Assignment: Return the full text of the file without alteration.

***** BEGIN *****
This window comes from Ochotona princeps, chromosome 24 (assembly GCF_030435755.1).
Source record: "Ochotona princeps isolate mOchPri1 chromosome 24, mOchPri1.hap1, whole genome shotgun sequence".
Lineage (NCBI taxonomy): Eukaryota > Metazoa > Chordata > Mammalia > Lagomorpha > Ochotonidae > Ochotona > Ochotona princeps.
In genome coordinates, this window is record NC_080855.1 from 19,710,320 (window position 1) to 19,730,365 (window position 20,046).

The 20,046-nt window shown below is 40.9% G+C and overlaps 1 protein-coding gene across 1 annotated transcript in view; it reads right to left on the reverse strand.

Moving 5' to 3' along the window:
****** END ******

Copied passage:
This window comes from Ochotona princeps, chromosome 24 (assembly GCF_030435755.1).
Source record: "Ochotona princeps isolate mOchPri1 chromosome 24, mOchPri1.hap1, whole genome shotgun sequence".
Lineage (NCBI taxonomy): Eukaryota > Metazoa > Chordata > Mammalia > Lagomorpha > Ochotonidae > Ochotona > Ochotona princeps.
In genome coordinates, this window is record NC_080855.1 from 19,710,320 (window position 1) to 19,730,365 (window position 20,046).

The 20,046-nt window shown below is 40.9% G+C and overlaps 1 protein-coding gene across 1 annotated transcript in view; it reads right to left on the reverse strand.

Moving 5' to 3' along the window: